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Liquidity policy for banks

We impose minimum prudential standards on registered banks to address the degree of liquidity risk they take on and their approach to managing that risk.

About liquidity risk

For a corporate entity, liquidity risk is the risk that it cannot meet its financial obligations as they fall due. This can lead to a sudden loss of confidence in the entity and, potentially, immediate default.

Banks are particularly vulnerable to liquidity risk as a result of the ‘maturity transformation' role they play in the financial system. Retail banks take in short-term or on-call deposits, while a major part of their lending out is in long-term residential mortgages.

Main components of policy

Our liquidity policy has three main parts:

  • minimum ratio requirements calculated from banks' financial data
  • rules and guidance on the risk management processes banks should have in place to manage liquidity risk
  • requirements for banks to regularly report to us on their liquidity risk.

Our liquidity policy is primarily contained in two banking prudential requirements documents: 'Liquidity policy' (BS13) and 'Liquidity policy annex – liquid assets' (BS13A), which apply to locally incorporated registered banks under their conditions of registration. Reporting requirements are imposed under section 93 of the Reserve Bank Act 1989, and we provide quantitative information to the public about bank liquidity using our Banking Dashboard on our website.

Go to the liquidity policy documents on the banking prudential requirements page

Mismatch ratios

Locally incorporated registered banks are normally subject to minimum one-week or one-month mismatch ratios. These ratios aim to reduce the risk that an individual bank is brought down by a short-term loss of confidence.

The one-week mismatch ratio models what a bank's expected cash inflows and outflows might be over the first week after a serious loss of confidence in the bank. To meet the minimum ratio requirement, a bank needs to hold a sufficient stock of liquid assets to be able to fill the projected mismatch between cash inflows and outflows. Liquid assets include securities that can be sold quickly and at a reliable price, such as New Zealand government debt.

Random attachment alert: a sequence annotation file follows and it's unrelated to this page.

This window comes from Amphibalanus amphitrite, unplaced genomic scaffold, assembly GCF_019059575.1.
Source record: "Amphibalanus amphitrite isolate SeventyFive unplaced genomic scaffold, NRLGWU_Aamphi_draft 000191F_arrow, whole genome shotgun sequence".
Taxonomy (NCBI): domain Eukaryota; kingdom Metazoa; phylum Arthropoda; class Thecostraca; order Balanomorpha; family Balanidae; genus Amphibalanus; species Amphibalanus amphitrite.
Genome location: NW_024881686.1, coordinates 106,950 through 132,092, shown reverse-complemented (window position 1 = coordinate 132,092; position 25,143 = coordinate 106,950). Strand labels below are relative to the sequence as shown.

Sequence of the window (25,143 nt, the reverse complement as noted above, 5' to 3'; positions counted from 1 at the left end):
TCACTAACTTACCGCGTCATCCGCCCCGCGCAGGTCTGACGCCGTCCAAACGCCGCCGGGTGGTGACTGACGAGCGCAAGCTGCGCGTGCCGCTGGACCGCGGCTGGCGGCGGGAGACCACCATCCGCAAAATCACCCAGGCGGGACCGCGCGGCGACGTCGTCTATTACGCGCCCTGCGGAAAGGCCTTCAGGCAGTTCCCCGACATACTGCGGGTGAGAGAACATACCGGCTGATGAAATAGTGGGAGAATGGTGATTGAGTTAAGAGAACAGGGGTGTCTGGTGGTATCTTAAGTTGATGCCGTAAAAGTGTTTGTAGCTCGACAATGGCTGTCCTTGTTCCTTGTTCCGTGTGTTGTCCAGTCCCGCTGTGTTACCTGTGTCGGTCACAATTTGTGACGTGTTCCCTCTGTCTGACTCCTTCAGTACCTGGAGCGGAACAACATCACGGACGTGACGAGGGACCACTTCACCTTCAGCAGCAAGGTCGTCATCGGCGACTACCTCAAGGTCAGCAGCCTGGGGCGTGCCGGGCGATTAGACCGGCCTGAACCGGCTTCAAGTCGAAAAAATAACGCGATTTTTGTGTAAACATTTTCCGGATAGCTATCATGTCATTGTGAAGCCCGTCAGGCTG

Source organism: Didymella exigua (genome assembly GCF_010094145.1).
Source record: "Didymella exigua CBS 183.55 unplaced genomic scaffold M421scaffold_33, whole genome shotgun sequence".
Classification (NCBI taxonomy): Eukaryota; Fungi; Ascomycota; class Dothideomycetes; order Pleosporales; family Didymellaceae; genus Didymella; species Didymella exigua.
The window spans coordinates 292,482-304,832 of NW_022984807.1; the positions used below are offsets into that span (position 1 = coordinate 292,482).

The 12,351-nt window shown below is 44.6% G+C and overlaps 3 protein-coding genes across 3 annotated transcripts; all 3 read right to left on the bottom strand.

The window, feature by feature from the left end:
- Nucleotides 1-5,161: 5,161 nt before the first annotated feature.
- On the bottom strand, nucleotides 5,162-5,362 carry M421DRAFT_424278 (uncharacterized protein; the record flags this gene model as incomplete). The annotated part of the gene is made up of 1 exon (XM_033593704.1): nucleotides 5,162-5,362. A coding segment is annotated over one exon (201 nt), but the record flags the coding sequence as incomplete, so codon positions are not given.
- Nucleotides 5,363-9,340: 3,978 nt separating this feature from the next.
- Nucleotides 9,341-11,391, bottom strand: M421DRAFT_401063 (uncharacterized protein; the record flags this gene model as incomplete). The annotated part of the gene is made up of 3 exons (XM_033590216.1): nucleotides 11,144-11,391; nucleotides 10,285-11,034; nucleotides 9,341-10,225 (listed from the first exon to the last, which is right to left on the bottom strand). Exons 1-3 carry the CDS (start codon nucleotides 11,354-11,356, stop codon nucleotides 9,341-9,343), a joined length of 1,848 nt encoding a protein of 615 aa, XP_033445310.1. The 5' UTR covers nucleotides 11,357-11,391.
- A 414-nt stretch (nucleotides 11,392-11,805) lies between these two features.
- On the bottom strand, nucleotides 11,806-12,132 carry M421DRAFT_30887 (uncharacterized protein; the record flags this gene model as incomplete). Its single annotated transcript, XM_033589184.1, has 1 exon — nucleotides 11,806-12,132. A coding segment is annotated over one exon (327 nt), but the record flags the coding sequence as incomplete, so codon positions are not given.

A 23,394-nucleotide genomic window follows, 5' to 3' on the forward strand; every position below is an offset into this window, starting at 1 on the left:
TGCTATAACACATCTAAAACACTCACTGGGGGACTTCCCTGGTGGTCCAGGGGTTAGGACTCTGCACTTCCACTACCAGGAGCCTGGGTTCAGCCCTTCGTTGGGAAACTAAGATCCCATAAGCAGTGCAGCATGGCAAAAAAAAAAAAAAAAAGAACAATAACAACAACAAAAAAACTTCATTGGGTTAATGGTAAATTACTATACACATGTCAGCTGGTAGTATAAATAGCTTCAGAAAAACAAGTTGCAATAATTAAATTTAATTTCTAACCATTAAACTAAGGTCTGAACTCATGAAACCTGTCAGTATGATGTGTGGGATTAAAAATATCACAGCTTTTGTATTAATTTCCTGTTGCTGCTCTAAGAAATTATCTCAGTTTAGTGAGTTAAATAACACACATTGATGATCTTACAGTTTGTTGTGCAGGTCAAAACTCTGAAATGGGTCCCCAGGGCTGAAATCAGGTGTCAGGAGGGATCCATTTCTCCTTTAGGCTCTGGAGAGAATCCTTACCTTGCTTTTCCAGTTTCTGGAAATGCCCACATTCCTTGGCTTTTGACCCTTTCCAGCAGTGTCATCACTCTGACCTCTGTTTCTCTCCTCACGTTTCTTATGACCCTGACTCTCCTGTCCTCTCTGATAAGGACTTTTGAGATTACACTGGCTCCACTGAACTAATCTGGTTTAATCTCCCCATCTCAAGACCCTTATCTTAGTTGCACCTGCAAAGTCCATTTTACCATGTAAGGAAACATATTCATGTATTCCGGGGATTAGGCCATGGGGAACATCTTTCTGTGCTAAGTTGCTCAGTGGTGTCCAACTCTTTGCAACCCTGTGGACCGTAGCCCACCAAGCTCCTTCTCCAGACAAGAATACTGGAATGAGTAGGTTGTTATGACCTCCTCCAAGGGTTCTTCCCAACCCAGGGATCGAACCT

The one-month mismatch ratio is defined similarly, but over a one-month stress period.

Core funding ratio

Locally incorporated registered banks are also subject to a minimum core funding ratio (CFR). Put simply, this is a comparison between an estimate of a bank's funding that is stable and can be assumed to stay in place for at least one year (‘core funding'), and the bank's core lending business that needs to be funded on a continuing basis.

Requiring banks to maintain a minimum CFR reduces the vulnerability of the banking sector in a period of general market disruption.

Adjustments to the CFR

We brought the CFR in at 65% (a level banks could comply with initially) and progressively raised it to the steady state setting of 75%.

The CFR is one of the instruments that makes up our macroprudential toolkit.

Go to our macroprudential tools page

We reduced the minimum CFR requirement from 75% to 50% in April 2020 to support banks’ lending to the economy during the period of economic uncertainty resulting from the COVID-19 pandemic. The limit was returned to 75% on 1 January 2022 after consultation with regulated entities.

Liquidity risk management

A standard condition of bank registration in New Zealand requires locally incorporated banks to have an internal framework for liquidity risk management that covers certain essential aspects. For example, the framework must consider the significant sources of stress the bank might face and prepare it to manage stress through a contingency funding plan.

Our liquidity policy supplements this standard condition with guidelines on the details of a bank's liquidity risk management framework.

Reporting to us

Banks must submit monthly reports on liquidity risk to us. Reporting uses a standard template that covers:

  • compliance with the minimum ratios
  • a breakdown of liquid assets held
  • comprehensive data on cash inflows and outflows broken down by maturity
  • details of new funding raised over the latest month and the cost of that funding.

Further discussion of the policy and its rationale is covered in the 2009 Bulletin article, The Reserve Bank's new liquidity policy for banks

Qualifying Crown Agents

In October 2018, we amended Annex 1 of 'Liquidity policy annex — liquid assets' (BS13A) by adding a new category, 'Qualifying Crown Agents', to the list of primary liquid assets.

This category is restricted to the following list which we may change from time to time at our discretion (that is, we may add to the list of Qualifying Crown Agents or remove agents from the list as appropriate).

Name of Qualifying Crown Agent Registration date
Housing New Zealand Limited 1 October 2018